|Publication number||US6244887 B1|
|Application number||US 09/273,138|
|Publication date||Jun 12, 2001|
|Filing date||Mar 19, 1999|
|Priority date||Mar 19, 1999|
|Also published as||CN1192459C, CN1267935A, EP1039590A2, EP1039590A3|
|Publication number||09273138, 273138, US 6244887 B1, US 6244887B1, US-B1-6244887, US6244887 B1, US6244887B1|
|Inventors||Joseph D. Commerci, Kirk B. Peloza|
|Original Assignee||Molex Incorporated|
|Export Citation||BiBTeX, EndNote, RefMan|
|Patent Citations (10), Referenced by (31), Classifications (10), Legal Events (6)|
|External Links: USPTO, USPTO Assignment, Espacenet|
This invention generally relates to the art of electrical connectors and, particularly, to an electrical connector assembly which minimizes binding during mating of a pair of connectors, such as a pair of hermaphroditic connectors.
Generally, an electrical connector includes some form of dielectric or insulating housing which mounts one or more conductive electrical terminals. The terminals have contact portions which are adapted for engaging the contact portions of the terminals of a complementary mating electrical connector or other connecting device. In an electrical connector assembly, a pair of mating connectors are interconnected for establishing one or more electrical circuits through the assembly interface.
Electrical connectors are used in a wide variety of applications. They may interconnect discrete electrical wires or they may interconnect a plurality of printed circuit boards or they may interconnect discrete wires with circuit traces on a circuit board, for instance. Electrical connectors also are used in a wide variety of environments, such as through panels or backplanes as well as in “drawer” applications, for instance.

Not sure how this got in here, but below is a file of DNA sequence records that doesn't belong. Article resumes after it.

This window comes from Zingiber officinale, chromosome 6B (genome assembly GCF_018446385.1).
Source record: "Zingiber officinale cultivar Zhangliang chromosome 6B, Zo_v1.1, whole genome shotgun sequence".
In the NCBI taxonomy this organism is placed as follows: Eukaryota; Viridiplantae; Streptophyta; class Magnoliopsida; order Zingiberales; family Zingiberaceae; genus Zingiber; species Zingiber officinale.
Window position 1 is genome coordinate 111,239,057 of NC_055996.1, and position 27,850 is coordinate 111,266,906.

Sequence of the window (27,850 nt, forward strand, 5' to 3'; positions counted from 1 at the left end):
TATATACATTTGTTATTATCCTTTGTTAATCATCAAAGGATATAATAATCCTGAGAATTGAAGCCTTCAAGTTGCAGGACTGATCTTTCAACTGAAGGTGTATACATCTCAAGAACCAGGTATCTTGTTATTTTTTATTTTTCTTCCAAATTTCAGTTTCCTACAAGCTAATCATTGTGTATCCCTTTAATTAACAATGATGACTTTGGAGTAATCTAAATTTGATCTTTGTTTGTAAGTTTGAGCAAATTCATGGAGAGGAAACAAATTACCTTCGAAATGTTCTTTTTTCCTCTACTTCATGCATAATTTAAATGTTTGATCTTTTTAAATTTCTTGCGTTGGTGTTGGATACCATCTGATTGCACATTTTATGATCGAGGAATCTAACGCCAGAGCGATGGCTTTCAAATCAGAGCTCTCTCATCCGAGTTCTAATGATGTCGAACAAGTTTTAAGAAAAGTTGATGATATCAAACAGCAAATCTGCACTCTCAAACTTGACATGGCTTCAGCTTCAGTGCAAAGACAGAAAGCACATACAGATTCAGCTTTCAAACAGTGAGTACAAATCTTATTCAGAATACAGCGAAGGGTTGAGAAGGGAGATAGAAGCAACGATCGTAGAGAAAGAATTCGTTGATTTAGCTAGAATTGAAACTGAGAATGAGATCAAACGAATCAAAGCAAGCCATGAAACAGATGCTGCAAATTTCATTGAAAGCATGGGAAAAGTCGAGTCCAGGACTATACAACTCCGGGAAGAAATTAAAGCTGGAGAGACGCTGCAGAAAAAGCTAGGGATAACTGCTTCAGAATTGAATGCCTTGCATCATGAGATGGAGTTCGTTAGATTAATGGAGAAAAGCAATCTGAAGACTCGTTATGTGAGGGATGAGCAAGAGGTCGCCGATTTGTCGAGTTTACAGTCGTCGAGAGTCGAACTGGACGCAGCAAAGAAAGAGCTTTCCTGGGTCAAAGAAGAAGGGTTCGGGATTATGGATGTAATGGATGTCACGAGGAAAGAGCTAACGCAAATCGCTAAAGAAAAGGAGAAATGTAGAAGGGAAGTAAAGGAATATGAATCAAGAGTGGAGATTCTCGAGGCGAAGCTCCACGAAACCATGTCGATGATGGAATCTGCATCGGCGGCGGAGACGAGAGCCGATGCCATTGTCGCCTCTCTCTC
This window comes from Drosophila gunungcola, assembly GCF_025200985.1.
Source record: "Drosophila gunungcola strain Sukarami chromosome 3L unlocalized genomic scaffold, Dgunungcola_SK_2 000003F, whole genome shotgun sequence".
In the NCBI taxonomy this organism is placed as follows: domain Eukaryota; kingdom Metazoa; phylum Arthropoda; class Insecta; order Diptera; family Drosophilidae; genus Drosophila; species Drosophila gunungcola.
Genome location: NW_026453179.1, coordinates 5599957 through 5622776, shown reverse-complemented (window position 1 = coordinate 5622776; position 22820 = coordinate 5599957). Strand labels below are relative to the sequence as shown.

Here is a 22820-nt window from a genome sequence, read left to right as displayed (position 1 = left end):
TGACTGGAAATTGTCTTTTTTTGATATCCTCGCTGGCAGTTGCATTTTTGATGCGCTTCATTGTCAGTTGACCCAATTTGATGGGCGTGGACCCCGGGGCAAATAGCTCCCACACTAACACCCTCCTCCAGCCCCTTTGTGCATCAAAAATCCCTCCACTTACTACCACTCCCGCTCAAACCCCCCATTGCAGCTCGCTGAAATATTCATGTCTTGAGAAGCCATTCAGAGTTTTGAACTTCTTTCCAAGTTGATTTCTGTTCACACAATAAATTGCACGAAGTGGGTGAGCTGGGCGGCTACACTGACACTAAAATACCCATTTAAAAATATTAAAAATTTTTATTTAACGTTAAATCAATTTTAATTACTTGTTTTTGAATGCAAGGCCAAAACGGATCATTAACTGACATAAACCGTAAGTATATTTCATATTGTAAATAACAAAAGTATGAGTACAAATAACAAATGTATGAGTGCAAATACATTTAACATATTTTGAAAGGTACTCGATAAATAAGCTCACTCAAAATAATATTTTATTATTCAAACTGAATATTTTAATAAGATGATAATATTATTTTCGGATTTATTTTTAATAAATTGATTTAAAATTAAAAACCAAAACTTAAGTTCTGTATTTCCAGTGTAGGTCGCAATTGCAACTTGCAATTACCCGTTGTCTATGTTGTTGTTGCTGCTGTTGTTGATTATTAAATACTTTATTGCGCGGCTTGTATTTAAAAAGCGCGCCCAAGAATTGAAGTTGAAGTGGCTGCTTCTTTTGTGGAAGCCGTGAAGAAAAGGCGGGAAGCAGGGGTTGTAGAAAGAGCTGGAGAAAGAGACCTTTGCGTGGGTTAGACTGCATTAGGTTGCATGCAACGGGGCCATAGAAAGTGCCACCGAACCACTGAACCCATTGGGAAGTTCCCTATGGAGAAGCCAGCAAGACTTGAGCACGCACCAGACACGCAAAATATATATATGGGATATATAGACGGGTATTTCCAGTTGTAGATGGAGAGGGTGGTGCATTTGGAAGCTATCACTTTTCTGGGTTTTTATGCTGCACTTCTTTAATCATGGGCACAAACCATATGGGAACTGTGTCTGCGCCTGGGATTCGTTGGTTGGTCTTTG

In many applications, interconnecting electrical connectors are complex and expensive, involving one type of connector (such as a male or plug connector) and still another type of connector (such as a female or receptacle connector). In some instances, a pair of hermaphroditic connectors are used in an electrical connector assembly to simplify the assembly and reduce its costs. One type of hermaphroditic connector system includes a pair of hermaphroditic connectors having opposed mating faces which are juxtaposed generally along a plane when the connectors are mated. The connectors are adapted for mating in directions generally parallel to the plane of the mating faces. There have been certain problems with these types of connectors, such as binding of the connectors when the housings are mated in a slightly skewed condition, particularly when the housings are elongated. Other problems involve the contact forces changing significantly when the opposing contacts engage at different positions at the mating faces between the connectors. The present invention is directed to solving these various problems and to providing simple, inexpensive and effective hermaphroditic electrical connectors.